Corrosion of zirconium alloy fuel cladding in nuclear reactors is one of the main limiting factors to component lifespan. Protective coatings may be applied to reduce the corrosion rate during regular operation and can have the added benefit of mitigating follow-on risks associated with loss-of-coolant accidents. This study considers the use of electrochemical testing to rapidly evaluate the corrosion protection of chromium coatings on zirconium alloys. By correlating these electrochemical testing results with the microstructural characteristics and mechanical properties of the coating, it is possible to qualitatively predict the performance of these coatings during long-term autoclave testing and eventual in-reactor use. A series of chromium coatings were deposited using cathodic arc physical vapor deposition (CA-PVD) with varying substrate bias. Electrochemical testing showed that the coatings provided improvements in corrosion protection over the uncoated baseline zirconium alloys, with further improvements observed for substrates to which voltage bias was applied. This is attributed to the increased adatom mobility during the deposition process, allowing for the development of a dense, uniform microstructure of the chromium coating. These results were compared to autoclave exposure data over a 56-day period to show the effectiveness of electrochemical testing towards predicting significant differences in corrosion resistance under regular operating conditions. This approach provided limited qualitative insight on long-term performance in its present state, but shows promise for further development.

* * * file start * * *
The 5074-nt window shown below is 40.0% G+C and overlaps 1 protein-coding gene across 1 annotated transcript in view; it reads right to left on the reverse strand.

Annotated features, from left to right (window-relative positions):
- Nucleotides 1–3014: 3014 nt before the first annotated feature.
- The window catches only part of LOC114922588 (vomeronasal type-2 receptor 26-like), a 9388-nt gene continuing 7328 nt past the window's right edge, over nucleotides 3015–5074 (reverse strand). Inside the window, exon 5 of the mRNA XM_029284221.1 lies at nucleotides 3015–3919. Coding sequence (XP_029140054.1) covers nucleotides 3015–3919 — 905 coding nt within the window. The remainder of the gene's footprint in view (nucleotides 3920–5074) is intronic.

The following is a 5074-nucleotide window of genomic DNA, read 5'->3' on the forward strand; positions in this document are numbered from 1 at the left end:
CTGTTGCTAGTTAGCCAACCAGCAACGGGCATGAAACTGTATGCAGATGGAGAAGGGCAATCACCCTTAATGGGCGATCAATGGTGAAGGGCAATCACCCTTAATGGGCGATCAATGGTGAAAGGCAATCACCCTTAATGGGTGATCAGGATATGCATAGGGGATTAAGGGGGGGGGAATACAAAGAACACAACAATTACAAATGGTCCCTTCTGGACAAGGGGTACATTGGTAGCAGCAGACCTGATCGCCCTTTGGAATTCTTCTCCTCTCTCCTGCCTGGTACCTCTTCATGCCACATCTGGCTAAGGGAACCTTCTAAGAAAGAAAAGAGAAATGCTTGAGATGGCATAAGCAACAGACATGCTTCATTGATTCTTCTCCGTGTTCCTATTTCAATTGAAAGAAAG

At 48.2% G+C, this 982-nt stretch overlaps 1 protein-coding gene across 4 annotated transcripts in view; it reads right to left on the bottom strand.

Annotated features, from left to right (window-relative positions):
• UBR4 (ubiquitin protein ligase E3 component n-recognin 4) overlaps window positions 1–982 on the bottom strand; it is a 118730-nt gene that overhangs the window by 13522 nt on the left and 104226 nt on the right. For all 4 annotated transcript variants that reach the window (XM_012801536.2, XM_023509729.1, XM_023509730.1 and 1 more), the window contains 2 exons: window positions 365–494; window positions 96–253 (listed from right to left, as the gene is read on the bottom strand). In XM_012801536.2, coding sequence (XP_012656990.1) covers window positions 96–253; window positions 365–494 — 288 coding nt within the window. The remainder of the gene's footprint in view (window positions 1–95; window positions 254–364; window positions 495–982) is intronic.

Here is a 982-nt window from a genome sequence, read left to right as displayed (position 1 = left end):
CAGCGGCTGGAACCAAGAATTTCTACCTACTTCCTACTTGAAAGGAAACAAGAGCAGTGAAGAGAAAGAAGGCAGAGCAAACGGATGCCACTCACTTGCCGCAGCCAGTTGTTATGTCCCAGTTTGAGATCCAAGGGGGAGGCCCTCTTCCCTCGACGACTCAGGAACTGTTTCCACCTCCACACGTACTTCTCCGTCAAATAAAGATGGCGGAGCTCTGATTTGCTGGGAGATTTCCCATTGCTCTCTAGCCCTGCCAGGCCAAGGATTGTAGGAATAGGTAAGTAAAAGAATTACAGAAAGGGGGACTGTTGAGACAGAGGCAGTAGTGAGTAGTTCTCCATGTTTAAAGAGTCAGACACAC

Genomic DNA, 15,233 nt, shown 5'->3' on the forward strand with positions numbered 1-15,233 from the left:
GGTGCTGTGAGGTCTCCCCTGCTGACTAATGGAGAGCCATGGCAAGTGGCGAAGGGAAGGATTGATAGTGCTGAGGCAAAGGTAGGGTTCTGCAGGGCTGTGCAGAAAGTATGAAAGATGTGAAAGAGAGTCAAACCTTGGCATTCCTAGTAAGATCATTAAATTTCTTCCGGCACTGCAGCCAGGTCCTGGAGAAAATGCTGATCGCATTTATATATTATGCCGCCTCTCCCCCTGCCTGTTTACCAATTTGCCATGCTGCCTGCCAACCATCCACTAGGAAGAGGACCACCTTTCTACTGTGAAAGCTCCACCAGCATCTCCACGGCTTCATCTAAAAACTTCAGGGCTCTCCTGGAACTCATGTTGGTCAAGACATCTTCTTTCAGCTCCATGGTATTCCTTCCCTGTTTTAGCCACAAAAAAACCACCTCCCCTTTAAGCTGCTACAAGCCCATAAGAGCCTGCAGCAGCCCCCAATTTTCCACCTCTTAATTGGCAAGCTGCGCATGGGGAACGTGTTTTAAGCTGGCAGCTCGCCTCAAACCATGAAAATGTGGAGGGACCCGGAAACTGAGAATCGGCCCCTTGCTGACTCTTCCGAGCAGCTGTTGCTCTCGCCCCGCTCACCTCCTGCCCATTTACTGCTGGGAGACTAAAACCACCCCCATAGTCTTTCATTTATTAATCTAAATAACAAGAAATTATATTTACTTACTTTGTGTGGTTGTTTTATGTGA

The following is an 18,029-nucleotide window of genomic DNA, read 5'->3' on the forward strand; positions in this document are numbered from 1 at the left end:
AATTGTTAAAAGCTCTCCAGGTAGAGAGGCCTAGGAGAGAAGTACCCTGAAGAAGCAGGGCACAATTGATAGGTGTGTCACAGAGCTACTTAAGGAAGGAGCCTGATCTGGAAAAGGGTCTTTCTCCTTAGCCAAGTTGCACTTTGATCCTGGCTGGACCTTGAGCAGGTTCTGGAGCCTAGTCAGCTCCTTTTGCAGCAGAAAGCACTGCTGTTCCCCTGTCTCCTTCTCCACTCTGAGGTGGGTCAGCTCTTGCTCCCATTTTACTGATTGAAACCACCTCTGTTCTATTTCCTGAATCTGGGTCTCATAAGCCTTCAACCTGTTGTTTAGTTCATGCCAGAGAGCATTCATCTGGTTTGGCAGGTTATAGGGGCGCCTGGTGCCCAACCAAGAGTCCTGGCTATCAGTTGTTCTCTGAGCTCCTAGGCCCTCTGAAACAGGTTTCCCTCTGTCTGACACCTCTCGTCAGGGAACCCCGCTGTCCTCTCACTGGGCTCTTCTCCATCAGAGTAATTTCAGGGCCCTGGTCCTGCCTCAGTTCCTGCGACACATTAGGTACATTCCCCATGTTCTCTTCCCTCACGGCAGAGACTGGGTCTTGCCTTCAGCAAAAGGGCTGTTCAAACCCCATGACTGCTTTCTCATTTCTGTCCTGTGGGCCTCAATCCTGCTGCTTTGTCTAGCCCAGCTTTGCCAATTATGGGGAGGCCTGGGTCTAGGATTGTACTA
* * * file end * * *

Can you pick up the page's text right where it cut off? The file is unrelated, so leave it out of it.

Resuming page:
All Science Journal Classification (ASJC) codes
- Nuclear and High Energy Physics
- Materials Science(all)
- Nuclear Energy and Engineering